I found that all the Rocky films had terrific soundtracks. This is due to the great work by composer, Bill Conti. Bill has done a wonderful job in organising the music to go with all the fighting scenes and the poignant scenes which require that tune to set them off just nicely. Rocky five had probably the best song on any of the soundtracks, that being the Elton John hit Measure of a man'. I think it is a wonderful song, with some terrific lyrics. I have loved most of the music that the Rocky movies have given us.
Rocky V might not be the best movie ever made, but it certainly had some sort of impact on me. I believe if a movie only makes a slight impression on you, then it has achieved in a small way what it was meant to do. I heard that plans for Rocky VI were being made, with a script finished by Stallone just a few years ago. Personally, I feel that if it was to be made it would not be that great a film, because Balboa can no longer make a comeback in the ring, and if he does, he could well become as his wife said disabled'. All things being said, these films are a terrific avenue of motivation and can help any person get the spark back to turn their luck around in any venture they pursue.
Rating 3 Stars or 6.5/10
What saves this film is the street fight at the end. I don't think it was the best fight scene of the Rockys but it was damn good and damn intense. Rocky is almost out and we see flashbacks of his earlier defeats as the birdies circle his battered head. Then, in an MTVish style Mickey returns in smoke and strobes and berates him to get on his feet. "You're the champ! He's not a machine! Get up, get on your feet you son of a bitch! Cuz Mickey loves you.." Now THAT was just really cool.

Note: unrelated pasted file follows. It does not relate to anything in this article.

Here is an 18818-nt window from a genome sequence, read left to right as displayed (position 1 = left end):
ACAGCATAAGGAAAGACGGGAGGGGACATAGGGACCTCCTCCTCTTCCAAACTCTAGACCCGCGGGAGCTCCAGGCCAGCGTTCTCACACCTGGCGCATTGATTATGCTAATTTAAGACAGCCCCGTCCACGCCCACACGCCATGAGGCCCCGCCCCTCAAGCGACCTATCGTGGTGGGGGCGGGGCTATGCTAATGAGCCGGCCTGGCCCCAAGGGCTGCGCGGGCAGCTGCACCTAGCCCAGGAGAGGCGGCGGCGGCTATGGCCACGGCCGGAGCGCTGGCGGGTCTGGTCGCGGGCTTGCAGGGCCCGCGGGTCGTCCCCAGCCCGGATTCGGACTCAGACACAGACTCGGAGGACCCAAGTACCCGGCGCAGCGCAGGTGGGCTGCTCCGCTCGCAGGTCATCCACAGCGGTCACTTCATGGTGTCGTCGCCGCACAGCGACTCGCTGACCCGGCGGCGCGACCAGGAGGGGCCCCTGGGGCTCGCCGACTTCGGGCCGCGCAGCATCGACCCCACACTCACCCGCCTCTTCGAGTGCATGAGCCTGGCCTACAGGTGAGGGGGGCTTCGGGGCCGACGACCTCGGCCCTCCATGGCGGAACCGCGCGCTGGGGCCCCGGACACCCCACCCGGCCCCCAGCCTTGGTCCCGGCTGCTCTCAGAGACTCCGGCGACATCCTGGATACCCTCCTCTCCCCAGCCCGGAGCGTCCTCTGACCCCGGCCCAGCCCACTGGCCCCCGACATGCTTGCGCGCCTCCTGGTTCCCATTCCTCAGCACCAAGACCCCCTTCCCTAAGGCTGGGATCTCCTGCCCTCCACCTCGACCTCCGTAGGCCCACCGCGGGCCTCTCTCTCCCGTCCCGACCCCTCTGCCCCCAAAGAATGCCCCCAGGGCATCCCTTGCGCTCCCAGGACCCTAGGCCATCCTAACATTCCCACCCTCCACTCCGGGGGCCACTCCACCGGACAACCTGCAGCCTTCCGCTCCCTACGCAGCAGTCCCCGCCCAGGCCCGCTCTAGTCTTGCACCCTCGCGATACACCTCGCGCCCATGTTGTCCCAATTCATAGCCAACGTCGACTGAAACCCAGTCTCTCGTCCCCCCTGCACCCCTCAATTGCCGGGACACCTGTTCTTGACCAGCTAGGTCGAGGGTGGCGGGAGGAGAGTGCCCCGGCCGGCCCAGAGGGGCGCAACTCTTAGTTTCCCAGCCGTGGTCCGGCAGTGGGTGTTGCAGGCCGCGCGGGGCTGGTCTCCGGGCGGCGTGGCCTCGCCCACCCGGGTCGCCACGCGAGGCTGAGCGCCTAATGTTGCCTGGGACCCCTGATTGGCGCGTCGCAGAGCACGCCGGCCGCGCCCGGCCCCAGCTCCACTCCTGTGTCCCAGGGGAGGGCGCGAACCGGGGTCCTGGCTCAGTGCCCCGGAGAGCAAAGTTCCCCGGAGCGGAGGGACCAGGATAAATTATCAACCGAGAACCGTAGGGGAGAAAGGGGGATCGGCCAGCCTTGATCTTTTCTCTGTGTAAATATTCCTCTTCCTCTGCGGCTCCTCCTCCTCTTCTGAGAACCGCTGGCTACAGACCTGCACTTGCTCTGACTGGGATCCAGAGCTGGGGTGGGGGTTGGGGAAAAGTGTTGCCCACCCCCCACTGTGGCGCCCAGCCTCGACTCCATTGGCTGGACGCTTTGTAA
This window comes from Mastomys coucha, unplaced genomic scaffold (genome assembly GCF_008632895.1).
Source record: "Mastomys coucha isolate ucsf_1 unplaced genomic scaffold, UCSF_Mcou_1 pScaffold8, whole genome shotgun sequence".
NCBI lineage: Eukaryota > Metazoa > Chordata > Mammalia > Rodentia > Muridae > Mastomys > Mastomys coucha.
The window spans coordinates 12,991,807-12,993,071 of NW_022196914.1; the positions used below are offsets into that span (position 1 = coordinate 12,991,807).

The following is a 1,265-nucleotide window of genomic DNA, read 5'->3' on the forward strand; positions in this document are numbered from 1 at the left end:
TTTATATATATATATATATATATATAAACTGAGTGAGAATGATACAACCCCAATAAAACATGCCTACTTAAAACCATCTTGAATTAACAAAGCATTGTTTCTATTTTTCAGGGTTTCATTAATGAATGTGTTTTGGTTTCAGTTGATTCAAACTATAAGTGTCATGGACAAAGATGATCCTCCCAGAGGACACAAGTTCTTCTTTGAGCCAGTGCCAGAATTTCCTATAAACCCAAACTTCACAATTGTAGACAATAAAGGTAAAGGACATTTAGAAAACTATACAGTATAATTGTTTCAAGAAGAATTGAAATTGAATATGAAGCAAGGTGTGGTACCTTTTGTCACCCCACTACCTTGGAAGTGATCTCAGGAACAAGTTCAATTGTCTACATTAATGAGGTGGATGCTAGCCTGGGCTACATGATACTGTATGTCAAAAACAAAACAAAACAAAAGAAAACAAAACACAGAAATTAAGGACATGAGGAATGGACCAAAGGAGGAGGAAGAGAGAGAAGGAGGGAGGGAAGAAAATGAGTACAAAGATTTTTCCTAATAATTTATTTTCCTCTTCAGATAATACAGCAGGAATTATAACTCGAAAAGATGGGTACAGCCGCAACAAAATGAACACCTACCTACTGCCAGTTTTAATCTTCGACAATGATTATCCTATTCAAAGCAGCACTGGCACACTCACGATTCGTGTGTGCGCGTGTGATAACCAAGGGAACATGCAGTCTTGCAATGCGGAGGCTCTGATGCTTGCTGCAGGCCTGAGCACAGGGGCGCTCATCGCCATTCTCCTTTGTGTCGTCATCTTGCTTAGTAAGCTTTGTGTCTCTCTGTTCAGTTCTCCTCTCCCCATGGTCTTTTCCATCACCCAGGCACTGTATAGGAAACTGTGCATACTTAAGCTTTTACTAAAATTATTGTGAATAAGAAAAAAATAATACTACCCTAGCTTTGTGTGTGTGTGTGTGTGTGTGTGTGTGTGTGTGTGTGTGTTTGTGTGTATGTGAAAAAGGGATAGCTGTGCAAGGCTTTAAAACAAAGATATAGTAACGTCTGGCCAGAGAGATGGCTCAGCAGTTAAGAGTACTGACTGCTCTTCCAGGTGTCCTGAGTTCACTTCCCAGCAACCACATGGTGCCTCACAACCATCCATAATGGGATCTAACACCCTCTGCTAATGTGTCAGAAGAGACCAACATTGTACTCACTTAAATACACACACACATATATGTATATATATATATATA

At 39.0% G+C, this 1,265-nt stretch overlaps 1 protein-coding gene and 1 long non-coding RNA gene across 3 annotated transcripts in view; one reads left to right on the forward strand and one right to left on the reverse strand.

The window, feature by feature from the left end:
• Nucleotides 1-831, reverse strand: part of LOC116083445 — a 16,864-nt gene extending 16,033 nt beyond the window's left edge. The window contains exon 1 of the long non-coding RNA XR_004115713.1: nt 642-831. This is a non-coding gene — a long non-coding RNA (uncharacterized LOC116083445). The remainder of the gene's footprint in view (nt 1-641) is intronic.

For starters, you have to consider the length of time it would have taken Tommy to begin training with Rocky, develop into a preliminary fighter, and then compile a record of 22 and 0 to earn a championship match. Even if he fought every two months, it still would have taken a couple of years to get to the Union Cane fight. The way this story blazes by, it seems like it all takes place in a matter of days and Tommy suddenly finds himself at the top of the boxing world. And THEN, all of a sudden, Union Cane is outed as a fraud? That just made my head spin. No one becomes the World Champ by beating pushovers, what alternate universe would this have taken place in?